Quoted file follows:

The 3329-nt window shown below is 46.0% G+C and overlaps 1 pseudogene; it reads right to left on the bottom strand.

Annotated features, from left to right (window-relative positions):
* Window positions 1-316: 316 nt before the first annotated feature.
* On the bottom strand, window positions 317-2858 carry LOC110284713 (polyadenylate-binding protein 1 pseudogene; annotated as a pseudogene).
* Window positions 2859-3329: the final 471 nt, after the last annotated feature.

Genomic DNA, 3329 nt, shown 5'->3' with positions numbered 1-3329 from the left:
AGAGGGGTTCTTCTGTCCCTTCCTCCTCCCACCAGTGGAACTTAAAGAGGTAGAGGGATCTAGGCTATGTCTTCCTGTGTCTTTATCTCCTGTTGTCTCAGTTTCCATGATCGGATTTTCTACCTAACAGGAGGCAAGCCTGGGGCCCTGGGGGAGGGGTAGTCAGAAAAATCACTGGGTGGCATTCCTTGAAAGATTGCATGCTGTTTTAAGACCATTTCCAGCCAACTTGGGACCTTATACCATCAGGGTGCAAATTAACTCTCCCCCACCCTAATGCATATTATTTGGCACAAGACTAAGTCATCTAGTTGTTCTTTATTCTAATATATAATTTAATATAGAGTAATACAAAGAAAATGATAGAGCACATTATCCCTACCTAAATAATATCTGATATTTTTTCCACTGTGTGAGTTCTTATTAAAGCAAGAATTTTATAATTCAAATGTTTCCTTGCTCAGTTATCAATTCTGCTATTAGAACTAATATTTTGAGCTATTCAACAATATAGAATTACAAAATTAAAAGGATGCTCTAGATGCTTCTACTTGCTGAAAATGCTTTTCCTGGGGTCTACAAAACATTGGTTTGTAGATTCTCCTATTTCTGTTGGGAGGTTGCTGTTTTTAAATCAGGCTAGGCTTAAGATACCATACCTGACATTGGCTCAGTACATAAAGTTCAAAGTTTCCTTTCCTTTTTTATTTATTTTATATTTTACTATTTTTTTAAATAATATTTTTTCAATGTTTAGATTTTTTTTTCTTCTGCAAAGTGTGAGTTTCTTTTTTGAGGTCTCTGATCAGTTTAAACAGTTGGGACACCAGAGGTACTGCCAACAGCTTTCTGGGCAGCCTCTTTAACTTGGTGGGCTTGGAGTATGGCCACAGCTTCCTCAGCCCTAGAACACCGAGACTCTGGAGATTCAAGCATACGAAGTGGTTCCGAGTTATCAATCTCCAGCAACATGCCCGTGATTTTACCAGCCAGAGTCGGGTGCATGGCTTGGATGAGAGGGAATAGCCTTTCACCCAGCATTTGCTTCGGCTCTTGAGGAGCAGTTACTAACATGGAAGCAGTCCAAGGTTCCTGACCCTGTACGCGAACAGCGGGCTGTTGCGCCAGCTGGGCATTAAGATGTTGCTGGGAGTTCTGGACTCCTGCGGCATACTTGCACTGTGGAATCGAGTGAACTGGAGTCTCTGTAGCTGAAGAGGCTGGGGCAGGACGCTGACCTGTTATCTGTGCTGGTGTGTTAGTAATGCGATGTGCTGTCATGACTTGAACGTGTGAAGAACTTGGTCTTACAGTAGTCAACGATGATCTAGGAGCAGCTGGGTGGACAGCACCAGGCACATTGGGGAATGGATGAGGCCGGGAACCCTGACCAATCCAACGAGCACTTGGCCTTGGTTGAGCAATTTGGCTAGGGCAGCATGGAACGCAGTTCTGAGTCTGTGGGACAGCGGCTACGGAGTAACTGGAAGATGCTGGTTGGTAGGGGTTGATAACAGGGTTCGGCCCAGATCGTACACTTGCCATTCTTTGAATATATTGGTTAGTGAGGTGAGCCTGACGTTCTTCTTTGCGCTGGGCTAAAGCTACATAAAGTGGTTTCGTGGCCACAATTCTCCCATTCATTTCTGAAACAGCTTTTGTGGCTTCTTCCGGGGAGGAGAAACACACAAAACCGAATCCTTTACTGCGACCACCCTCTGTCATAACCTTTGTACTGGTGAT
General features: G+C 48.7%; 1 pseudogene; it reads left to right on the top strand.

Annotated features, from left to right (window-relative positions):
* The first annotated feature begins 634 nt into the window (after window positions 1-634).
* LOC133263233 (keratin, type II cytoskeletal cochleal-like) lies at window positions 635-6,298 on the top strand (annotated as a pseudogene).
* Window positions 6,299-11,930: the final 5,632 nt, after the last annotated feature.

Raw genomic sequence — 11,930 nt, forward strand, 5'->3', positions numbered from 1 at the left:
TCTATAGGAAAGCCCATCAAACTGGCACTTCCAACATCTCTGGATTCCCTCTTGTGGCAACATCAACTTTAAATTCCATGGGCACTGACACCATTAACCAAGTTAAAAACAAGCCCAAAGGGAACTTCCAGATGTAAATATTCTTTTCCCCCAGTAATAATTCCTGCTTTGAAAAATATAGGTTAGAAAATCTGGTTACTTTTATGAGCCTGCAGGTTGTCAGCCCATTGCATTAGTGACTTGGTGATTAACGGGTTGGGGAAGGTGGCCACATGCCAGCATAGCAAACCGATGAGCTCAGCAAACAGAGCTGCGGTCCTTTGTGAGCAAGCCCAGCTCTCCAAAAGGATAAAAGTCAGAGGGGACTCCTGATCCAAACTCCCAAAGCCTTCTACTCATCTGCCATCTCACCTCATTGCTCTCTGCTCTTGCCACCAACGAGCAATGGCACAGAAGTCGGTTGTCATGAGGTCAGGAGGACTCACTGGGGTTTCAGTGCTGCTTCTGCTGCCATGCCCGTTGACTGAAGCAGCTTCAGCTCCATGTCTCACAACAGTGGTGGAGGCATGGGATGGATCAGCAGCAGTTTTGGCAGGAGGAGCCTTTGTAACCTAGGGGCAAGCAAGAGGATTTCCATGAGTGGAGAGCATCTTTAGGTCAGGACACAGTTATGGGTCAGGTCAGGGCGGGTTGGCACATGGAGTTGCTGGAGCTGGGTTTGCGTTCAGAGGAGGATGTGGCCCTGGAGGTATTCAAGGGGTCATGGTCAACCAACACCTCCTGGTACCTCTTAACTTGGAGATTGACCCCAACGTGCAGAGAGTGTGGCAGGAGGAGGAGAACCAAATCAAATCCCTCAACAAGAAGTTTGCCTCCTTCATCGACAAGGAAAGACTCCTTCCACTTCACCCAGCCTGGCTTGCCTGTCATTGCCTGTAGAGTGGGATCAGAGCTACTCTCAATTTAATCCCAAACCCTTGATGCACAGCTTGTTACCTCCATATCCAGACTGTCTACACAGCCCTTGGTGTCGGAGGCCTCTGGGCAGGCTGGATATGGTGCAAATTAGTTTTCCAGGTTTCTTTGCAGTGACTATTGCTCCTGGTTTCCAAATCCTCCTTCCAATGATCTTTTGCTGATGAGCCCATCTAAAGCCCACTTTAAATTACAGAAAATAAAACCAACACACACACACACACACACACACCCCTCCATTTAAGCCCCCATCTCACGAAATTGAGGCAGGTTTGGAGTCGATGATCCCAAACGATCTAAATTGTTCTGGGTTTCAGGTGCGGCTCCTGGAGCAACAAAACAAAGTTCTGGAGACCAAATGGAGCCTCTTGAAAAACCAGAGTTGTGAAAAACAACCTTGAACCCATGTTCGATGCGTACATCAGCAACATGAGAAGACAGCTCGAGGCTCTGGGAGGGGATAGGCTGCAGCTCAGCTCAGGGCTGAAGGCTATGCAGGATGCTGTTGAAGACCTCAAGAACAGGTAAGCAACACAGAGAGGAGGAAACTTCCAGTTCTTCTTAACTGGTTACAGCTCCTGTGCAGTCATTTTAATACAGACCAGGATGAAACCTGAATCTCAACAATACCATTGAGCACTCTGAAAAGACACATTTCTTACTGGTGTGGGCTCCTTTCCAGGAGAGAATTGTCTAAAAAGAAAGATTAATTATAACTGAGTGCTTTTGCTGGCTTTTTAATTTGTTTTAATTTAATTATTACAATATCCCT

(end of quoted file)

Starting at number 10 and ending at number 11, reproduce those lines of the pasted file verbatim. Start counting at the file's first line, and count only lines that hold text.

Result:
* The first annotated feature begins 634 nt into the window (after window positions 1-634).
* LOC133263233 (keratin, type II cytoskeletal cochleal-like) lies at window positions 635-6,298 on the top strand (annotated as a pseudogene).